It would also mean that, ultimately, Microsoft doesn’t care if HoloLens becomes the de facto consumer MR product. HoloLens could very well remain a relatively high-priced product aimed at large commercial interests, and perhaps for MR enthusiasts. The company might be just as happy with a robust ecosystem of Windows 10-based Windows Mixed Reality headsets sold by a host of OEM partners.

Indeed, that could be Microsoft’s competitive ace in the hole. Rather than facing competitors like Magic Leap, Apple, and ODG on its own, Microsoft could be working toward the same kind of ecosystem that maintains Windows 10 as the dominant PC operating system. And, it doesn’t face nearly the same competitive pressures as it was up against — and defeated by — in smartphones.

Windows Mixed Reality is one of Microsoft’s biggest bets in computing

According to a recent email sent from Microsoft’s Yusuf Mehdi, the company’s Corporate Vice President of the Windows and Devices Group, Windows Mixed Reality is one of its “biggest bets” regarding the future of computing. The company plans to make significant investments in mixed reality heading into the holidays in 2017, and it’s hired some of the best people in the industry to move its mixed reality initiatives forward. Microsoft recently highlighted the success of its mixed reality application development environment as part of celebrating HoloLens’ first birthday.

To answer our own question, then: has Microsoft’s mixed reality vision stalled? We’d say it hasn’t. Rather, it’s evolved, as all good strategies do, into something far more potent. HoloLens will, as Surface does for touch and pen, serve to demonstrate to an army of OEMs exactly what’s possible with Windows 10 and its Windows Mixed Reality platform, while leaving plenty of room for those OEMs to make a profit.

If anyone should be worried about the progress that Microsoft is making in carrying out its mixed reality strategy, it’s Microsoft’s competitors.

Computing

Could the next Microsoft HoloLens be announced at MWC 2019?

After not having a presence at Mobile World Congress for three years, Microsoft is now sending out media invites for a press conference on February 24 during the annual event in Barcelona. Could a next-generation HoloLens be on the way?
Computing

Microsoft is getting ready for a coming wave of foldable Windows 10 devices

Windows 10 might soon have a new look. A leaked string for an internal Windows 10 19H1 build shows that Microsoft is getting ready to build Windows 10 for a future wave of foldable devices.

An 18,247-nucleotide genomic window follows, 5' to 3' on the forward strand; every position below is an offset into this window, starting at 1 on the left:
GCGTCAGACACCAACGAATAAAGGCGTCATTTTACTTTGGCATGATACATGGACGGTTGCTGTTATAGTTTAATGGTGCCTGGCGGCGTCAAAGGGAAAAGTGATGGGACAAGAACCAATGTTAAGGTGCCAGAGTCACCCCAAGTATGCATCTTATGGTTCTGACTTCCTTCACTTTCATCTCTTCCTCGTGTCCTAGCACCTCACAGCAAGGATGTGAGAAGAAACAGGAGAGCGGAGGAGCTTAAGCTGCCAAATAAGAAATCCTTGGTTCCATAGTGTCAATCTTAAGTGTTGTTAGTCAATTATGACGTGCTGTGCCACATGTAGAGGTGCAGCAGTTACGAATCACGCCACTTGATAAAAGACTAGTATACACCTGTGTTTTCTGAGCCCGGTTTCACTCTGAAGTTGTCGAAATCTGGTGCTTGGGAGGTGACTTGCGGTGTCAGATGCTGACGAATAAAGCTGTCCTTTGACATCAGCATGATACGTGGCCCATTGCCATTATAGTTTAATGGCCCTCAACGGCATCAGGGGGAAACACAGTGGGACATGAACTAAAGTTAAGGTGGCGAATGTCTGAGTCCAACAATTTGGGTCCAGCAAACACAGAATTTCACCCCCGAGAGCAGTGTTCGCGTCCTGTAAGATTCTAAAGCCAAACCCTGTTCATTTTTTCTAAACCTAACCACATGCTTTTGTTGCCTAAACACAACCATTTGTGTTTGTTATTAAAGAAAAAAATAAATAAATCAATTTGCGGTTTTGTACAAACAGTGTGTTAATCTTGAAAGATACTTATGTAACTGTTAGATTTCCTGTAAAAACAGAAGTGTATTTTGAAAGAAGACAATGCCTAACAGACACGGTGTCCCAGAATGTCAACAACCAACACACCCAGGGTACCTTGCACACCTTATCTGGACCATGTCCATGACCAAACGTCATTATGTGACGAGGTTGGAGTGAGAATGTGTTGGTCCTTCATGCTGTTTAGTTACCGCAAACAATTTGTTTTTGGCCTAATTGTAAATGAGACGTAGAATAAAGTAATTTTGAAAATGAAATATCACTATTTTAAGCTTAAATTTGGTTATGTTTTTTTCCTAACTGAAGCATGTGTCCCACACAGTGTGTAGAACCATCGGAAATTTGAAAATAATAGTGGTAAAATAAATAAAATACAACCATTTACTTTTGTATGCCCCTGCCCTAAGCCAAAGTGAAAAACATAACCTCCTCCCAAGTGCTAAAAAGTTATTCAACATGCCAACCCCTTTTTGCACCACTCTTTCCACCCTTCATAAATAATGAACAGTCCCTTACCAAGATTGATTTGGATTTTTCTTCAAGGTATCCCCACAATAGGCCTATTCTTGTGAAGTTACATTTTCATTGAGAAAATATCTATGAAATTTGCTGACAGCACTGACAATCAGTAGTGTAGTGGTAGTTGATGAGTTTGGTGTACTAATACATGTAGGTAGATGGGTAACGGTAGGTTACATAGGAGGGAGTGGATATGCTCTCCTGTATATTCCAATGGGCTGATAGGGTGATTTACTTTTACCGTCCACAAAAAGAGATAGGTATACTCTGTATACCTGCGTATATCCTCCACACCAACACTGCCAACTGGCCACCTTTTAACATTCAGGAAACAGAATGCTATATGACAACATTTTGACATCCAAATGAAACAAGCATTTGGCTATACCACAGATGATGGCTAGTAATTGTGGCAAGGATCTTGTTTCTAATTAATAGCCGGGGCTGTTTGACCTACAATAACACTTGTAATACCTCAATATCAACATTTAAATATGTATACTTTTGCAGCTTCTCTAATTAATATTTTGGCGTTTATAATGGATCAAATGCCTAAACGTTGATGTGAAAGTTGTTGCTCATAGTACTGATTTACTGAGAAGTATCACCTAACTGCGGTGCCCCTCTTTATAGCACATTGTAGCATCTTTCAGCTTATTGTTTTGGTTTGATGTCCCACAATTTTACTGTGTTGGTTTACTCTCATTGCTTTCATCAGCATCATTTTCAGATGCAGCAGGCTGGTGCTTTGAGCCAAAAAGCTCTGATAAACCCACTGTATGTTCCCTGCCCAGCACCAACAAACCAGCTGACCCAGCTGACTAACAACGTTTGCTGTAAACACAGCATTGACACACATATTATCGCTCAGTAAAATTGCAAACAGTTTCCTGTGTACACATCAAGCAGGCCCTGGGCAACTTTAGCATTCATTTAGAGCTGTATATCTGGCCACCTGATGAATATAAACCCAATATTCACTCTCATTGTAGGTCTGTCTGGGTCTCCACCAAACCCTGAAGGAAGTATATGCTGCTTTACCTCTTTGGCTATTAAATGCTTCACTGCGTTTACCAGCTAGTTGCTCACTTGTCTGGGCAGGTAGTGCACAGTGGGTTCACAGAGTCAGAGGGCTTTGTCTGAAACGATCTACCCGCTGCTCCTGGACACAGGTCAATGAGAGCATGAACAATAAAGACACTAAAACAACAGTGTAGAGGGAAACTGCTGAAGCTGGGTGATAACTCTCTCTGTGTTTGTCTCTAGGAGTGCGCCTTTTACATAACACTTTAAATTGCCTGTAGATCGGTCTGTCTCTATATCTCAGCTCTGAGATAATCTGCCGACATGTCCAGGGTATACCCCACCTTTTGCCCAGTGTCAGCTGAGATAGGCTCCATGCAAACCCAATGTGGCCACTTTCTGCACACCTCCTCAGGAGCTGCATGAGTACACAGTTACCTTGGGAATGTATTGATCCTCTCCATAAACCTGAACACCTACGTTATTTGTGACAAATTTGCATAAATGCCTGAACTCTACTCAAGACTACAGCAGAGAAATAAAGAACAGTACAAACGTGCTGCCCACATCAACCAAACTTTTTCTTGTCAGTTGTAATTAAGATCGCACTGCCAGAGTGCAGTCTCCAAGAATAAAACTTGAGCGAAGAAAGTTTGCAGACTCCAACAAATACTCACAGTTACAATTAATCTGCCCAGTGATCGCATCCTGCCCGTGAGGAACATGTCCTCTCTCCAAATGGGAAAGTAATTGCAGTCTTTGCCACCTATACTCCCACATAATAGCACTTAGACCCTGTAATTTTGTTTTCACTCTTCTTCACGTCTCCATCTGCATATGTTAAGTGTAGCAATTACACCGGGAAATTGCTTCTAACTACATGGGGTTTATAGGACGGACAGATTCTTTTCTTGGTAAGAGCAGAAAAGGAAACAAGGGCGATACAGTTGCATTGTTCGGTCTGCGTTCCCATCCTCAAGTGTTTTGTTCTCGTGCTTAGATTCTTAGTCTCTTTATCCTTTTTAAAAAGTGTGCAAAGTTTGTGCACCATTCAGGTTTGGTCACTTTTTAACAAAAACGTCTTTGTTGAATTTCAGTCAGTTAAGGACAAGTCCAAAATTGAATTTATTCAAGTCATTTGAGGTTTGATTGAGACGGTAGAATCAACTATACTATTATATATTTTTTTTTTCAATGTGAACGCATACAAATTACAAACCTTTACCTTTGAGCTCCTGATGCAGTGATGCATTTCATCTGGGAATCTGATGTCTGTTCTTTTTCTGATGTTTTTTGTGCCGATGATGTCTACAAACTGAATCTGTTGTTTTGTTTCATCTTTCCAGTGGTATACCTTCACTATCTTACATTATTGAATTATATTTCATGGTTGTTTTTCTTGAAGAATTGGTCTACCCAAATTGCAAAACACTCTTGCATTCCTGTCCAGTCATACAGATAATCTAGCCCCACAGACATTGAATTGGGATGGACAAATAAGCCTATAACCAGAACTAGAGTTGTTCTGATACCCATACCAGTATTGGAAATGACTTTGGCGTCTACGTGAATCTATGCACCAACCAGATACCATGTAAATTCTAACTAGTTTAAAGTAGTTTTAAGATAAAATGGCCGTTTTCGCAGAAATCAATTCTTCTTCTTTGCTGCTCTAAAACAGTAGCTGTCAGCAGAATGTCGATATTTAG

Cars

Augmented reality navigation overlays direction information onto the road

Hyundai has unveiled a futuristic head-up display for cars at CES 2019. The Holographic Augmented Reality (AR) Navigation System shows information like directions that appear in front of the driver's eyes, overlaid onto the road.
Gaming

These are the coolest virtual and augmented reality gadgets from CES 2019

CES 2019 had plenty of VR and AR gadgets on display, including headsets that completely change how you experience virtual reality, and some that don't even require a PC or a phone to run.
Computing

How to share an external hard drive between Mac and Windows

Compatibility issues between Microsoft Windows and Apple MacOS may have diminished sharply over the years, but that doesn't mean they've completely disappeared. Here's how to make an external drive work between both operating systems.
Computing

Should you buy the affordable MacBook Air, or is the MacBook Pro worth the price?

Though they both share Retina Displays and similar keyboards, there are still some specs differences and other changes that differentiate the new 2018 MacBook Air and MacBook Pro. In this guide, we stack the two up against each other.
Emerging Tech

CES 2019 recap: All the trends, products, and gadgets you missed

CES 2019 didn’t just give us a taste of the future, it offered a five-course meal. From 8K and Micro LED televisions to smart toilets, the show delivered with all the amazing gadgetry you could ask for. Here’s a look at all the big…
Computing

Chip off the auction block – Intel’s i9-9990XE may be sold to the highest bidder

Intel's alleged Core i9-9990XE may only be sold at auction to OEMs, meaning that only a few of the 14-core, 28-thread, 5GHz CPUs will ever see the light of day in specific devices and systems.
Android

Mobile World Congress (MWC) 2019: Complete Coverage

There's no bigger show for mobile tech geeks than Mobile World Congress in Barcelona, Spain: where flagship phones are born and intriguing new wearables shine. And this year, where foldable phones and 5G are likely to dominate the news. For…
Computing

Google is giving its G Suite web apps new touches of visual improvements

Your G Suite applications will soon have a different look. Several of the web apps are getting updated with subtle visual improvements inspired by Google's Material Design guidelines. 
Computing

Hackers are scoring with ransomware that attacks its previous victims

Computer viruses are always evolving. In a new one, dubbed "Ryuk," hackers are targeting PCs with ransomware that scours an infected network in order to pinpoint and attack and enterprises with big money.
Computing

An update to Microsoft To-Do will help you keep up with your resolutions

If you're looking to stay productive in 2019, you might want to check out the freshly updated Microsoft To-Do app, now with additional integration with the Windows 10 Start Menu and more.
Computing

Want to save a webpage as a PDF? Just follow these steps

Need to quickly save and share a webpage? The best way is to learn how to save a webpage as a PDF file, as they're fully featured and can handle images and text with ease. Here's how.
Computing

Microsoft to separate Cortana from search with the next version of Windows 10

Changes are on the way for two key features in Windows 10. A separation of Windows 10 search and Cortana will allow Microsoft to more often innovate on each of the features independently.